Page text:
Premodern Disability Histories

 

This three-part lecture series addresses discourses of disability in the medieval and early modern periods. Recent studies of physical, mental, and sensual difference have directed attention to the ableist assumptions underlying much of art historical scholarship. The cultural and political contestation of the human body challenges the “normative” framework of our discipline as shaped by such notions as spectatorship and embodiment, the eye and the hand, contemplation and engagement, commonly modelled around a “median” Western body. While disability quickly gained traction in historical, literary, sociological, and media scholarship, art history has been slower to respond, particularly within earlier periods of study and non-European contexts. 

Our three distinguished speakers will elucidate historical understandings of the body and disability from a variety of perspectives that invite a more inclusive conversation. We hope to encourage a broader discussion about exciting materials that speak to the methodological and ethical stakes, as well as global perspectives of disability studies.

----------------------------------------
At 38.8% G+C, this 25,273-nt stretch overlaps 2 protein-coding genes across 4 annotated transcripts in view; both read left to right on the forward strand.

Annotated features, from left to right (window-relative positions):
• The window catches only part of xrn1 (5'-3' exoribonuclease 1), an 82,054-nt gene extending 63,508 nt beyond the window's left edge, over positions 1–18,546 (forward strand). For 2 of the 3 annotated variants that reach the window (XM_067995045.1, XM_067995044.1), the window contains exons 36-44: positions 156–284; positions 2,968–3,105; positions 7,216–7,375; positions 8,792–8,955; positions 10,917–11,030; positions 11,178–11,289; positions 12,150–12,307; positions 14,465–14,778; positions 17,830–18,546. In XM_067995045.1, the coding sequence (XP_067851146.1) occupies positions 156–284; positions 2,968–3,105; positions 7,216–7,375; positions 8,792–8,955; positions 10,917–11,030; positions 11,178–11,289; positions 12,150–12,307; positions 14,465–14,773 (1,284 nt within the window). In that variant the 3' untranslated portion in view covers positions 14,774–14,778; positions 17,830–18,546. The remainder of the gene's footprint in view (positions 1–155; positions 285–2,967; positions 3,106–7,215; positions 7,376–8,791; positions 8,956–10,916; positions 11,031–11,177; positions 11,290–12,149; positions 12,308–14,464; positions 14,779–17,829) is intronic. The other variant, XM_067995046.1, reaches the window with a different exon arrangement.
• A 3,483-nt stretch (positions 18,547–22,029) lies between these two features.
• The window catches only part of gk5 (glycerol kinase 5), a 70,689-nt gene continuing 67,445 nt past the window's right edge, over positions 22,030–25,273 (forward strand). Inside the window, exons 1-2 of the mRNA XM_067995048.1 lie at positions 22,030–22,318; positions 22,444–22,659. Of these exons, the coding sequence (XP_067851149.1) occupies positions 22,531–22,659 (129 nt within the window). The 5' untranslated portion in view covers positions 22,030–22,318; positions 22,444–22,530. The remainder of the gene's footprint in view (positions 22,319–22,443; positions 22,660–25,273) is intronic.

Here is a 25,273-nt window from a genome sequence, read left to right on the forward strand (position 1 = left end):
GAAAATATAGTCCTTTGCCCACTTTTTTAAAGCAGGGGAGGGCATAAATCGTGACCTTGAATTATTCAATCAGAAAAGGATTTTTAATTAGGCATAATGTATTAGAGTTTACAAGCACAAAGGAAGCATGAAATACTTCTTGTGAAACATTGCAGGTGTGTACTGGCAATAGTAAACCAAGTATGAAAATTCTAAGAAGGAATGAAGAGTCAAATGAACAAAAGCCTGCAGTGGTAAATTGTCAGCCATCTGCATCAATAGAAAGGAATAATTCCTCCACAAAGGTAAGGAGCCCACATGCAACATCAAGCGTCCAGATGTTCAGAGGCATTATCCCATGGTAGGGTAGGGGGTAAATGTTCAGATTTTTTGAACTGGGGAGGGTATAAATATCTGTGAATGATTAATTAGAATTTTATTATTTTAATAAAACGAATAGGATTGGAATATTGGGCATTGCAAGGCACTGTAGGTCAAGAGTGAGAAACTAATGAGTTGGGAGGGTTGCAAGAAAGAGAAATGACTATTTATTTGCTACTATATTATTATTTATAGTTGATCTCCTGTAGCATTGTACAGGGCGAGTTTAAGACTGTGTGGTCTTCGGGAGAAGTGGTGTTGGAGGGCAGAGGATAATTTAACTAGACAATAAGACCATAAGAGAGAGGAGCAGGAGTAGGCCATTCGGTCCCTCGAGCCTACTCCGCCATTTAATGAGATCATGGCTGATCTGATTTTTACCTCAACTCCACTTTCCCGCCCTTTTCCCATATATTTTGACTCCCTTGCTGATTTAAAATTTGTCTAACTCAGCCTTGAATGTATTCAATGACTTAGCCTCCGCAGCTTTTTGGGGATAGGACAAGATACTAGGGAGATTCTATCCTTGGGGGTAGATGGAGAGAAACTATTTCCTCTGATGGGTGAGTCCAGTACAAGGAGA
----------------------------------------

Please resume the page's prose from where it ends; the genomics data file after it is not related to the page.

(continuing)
The lecture series is organized by Jess Bailey (UC Berkeley) and Felix Jäger (Bilderfahrzeuge Project / Warburg Institute), and complements a workshop and a public keynote presentation centered on “technologies of disability” in the Wellcome and Warburg collections currently scheduled for early June 2021.

 

Premodern Disability Histories: 'Crip Authority and the Art of Consolation in Renaissance Representations of Disability'

Thursday 25 February 2021, 6 - 7:30pm | Presented by Elizabeth B. Bearden (UW-Madison)

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